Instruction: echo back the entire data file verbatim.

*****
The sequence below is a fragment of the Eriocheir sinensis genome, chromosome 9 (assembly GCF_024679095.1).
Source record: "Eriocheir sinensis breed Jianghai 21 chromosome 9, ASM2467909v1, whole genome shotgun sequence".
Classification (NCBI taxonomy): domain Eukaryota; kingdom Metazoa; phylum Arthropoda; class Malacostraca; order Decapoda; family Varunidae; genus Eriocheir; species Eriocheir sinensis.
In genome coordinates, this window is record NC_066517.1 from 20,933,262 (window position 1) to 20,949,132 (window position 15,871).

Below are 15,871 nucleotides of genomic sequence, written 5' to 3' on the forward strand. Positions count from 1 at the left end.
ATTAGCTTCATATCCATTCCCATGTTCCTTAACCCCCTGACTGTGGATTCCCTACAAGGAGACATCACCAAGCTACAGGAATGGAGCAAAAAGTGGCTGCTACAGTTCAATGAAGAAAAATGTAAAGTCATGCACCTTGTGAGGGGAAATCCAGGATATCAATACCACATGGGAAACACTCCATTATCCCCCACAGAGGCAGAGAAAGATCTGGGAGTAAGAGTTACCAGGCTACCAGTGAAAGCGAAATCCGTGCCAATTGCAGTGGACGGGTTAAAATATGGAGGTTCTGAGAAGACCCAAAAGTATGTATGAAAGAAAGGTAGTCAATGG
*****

The sequence below is a fragment of the Eriocheir sinensis genome, chromosome 9 (assembly GCF_024679095.1).
Source record: "Eriocheir sinensis breed Jianghai 21 chromosome 9, ASM2467909v1, whole genome shotgun sequence".
Classification (NCBI taxonomy): domain Eukaryota; kingdom Metazoa; phylum Arthropoda; class Malacostraca; order Decapoda; family Varunidae; genus Eriocheir; species Eriocheir sinensis.
In genome coordinates, this window is record NC_066517.1 from 20,933,262 (window position 1) to 20,949,132 (window position 15,871).

Below are 15,871 nucleotides of genomic sequence, written 5' to 3' on the forward strand. Positions count from 1 at the left end.
ATTAGCTTCATATCCATTCCCATGTTCCTTAACCCCCTGACTGTGGATTCCCTACAAGGAGACATCACCAAGCTACAGGAATGGAGCAAAAAGTGGCTGCTACAGTTCAATGAAGAAAAATGTAAAGTCATGCACCTTGTGAGGGGAAATCCAGGATATCAATACCACATGGGAAACACTCCATTATCCCCCACAGAGGCAGAGAAAGATCTGGGAGTAAGAGTTACCAGGCTACCAGTGAAAGCGAAATCCGTGCCAATTGCAGTGGACGGGTTAAAATATGGAGGTTCTGAGAAGACCCAAAAGTATGTATGAAAGAAAGGTAGTCAATGG